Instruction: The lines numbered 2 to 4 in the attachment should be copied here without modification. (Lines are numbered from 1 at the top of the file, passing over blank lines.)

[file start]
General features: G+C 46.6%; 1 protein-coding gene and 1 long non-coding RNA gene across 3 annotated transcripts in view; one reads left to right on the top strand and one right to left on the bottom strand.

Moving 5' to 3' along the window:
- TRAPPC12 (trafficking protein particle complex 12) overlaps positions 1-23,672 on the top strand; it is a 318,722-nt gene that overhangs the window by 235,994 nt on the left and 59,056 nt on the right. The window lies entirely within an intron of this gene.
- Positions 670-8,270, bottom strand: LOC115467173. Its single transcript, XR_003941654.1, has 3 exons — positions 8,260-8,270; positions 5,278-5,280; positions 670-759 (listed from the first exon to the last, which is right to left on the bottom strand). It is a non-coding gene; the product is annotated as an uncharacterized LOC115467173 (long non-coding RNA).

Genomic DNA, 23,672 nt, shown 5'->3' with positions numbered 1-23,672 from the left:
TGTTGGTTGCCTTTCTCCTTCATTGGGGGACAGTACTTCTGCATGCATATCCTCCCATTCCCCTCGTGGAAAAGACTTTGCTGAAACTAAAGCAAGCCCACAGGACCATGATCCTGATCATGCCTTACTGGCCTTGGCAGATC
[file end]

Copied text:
Moving 5' to 3' along the window:
- TRAPPC12 (trafficking protein particle complex 12) overlaps positions 1-23,672 on the top strand; it is a 318,722-nt gene that overhangs the window by 235,994 nt on the left and 59,056 nt on the right. The window lies entirely within an intron of this gene.
- Positions 670-8,270, bottom strand: LOC115467173. Its single transcript, XR_003941654.1, has 3 exons — positions 8,260-8,270; positions 5,278-5,280; positions 670-759 (listed from the first exon to the last, which is right to left on the bottom strand). It is a non-coding gene; the product is annotated as an uncharacterized LOC115467173 (long non-coding RNA).